- In an infinitely subsidiary way, the Government notes, in any event, that the constitutional law relating to the decentralized organization of the Republic was adopted by Congress on March 17, 2003 without disregarding Articles 7, 16 and 89 of the Constitution.The constitutional revision has in fact not been initiated or continued during the periods referred to in Articles 7, 16 and in the fourth paragraph of Article 89 of the Constitution. The constitutional law was, moreover, adopted in accordance with the prescriptions of the first three paragraphs of article 89 of the Constitution. Finally, it cannot be regarded as disregarding the last paragraph of article 89 of the Constitution.
On this last point, the Government considers that the scope of the provisions of the last paragraph of Article 89 is narrowly circumscribed. He is firmly of the opinion that these provisions cannot be interpreted in a broad way in order to limit the assessment of the constituent power. As ruled by the Constitutional Council, and as the vast majority of the doctrine affirms moreover (see in particular G. Vedel, Souveraineté et overconstitutionnalité, Pouvoirs n ° 67, 1993; B. Genevois, Limits d ‘legal order with the intervention of the constituent power, RFD adm 1998 p.909), the constituent power is sovereign and it cannot be opposed to it, in our legal system, rules of law which would have a value superior to the Constitution.
Moreover, the last paragraph of Article 89, which provides that “the republican form of Government may not be the subject of a revision” is limited to reiterating, with a slightly different wording, the prescriptions appearing in Article 95 of the Constitution of October 27, 1946, according to which “the republican form of government cannot be the subject of a proposal for revision”, themselves taken again, in identical terms, from the provisions of the constitutional law of August 14, 1884 It is, in fact, article 2 of this constitutional law which inserted in article 8 of the constitutional law of February 25, 1875 the formula on the republican form of government, which has, since then, always figured in the republican constitutions (and moreover also in the draft constitutions – see on this point article 125 of the draft constitution of April 19, 1946).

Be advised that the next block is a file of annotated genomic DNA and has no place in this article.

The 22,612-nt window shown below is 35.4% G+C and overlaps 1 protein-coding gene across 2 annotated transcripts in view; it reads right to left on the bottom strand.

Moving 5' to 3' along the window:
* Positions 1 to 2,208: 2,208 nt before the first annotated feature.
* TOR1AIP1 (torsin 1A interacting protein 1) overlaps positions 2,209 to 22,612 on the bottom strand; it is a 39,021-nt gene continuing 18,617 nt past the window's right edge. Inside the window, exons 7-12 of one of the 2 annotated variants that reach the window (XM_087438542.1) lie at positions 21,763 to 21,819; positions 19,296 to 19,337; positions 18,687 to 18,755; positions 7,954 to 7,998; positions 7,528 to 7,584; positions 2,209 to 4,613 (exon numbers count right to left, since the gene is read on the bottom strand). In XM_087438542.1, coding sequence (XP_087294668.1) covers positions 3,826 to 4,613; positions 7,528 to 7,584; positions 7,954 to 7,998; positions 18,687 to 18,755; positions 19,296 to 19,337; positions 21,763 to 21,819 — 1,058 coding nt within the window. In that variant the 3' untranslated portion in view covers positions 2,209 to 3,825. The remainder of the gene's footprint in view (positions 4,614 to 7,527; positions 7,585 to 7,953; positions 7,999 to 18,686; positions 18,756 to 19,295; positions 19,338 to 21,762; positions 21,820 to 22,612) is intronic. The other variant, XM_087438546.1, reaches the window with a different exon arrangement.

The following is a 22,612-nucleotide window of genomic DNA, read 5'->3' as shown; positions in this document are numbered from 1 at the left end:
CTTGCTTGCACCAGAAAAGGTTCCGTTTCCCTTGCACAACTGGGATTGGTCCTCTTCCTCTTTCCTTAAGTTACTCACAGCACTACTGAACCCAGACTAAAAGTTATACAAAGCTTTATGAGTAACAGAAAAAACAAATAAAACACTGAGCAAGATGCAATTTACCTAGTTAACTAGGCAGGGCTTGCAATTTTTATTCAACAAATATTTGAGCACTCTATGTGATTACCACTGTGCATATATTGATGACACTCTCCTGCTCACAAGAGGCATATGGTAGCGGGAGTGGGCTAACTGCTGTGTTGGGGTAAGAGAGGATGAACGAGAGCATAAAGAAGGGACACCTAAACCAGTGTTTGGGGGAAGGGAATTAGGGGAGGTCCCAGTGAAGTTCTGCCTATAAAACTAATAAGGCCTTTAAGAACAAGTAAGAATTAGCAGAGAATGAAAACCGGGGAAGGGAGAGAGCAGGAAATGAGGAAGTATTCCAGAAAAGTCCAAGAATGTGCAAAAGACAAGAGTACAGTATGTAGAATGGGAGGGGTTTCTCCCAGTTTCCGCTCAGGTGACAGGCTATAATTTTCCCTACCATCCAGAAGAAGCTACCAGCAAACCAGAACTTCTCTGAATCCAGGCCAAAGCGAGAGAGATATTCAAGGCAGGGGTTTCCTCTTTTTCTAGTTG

This results first of all from the reconciliation of the provision on the republican form of government with the sentence which immediately followed it (and which subsequently appeared in article 44 of the Constitution of October 27, 1946), according to which “members of families having reigned over France are ineligible for the presidency of the Republic ”. The debates of the two chambers meeting in the National Assembly at Versailles then underline that the scope of the provision was to obstruct the restoration of the monarchy (intervention by M. Bocher and reply by J. Ferry, president of the council; V. Duvergier 1884 p.249).
For the Government, the provisions of the last paragraph of article 89 of the Constitution of October 4, 1958 cannot be recognized as having any significance other than that which has just been explained. This appears to him to be the interpretation called for at the same time by the letter of the Constitution, the intention of the constituent power and the republican constitutional tradition.
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These reasons lead the Government to consider that the Constitutional Council will not be able to accept the appeal referred to it.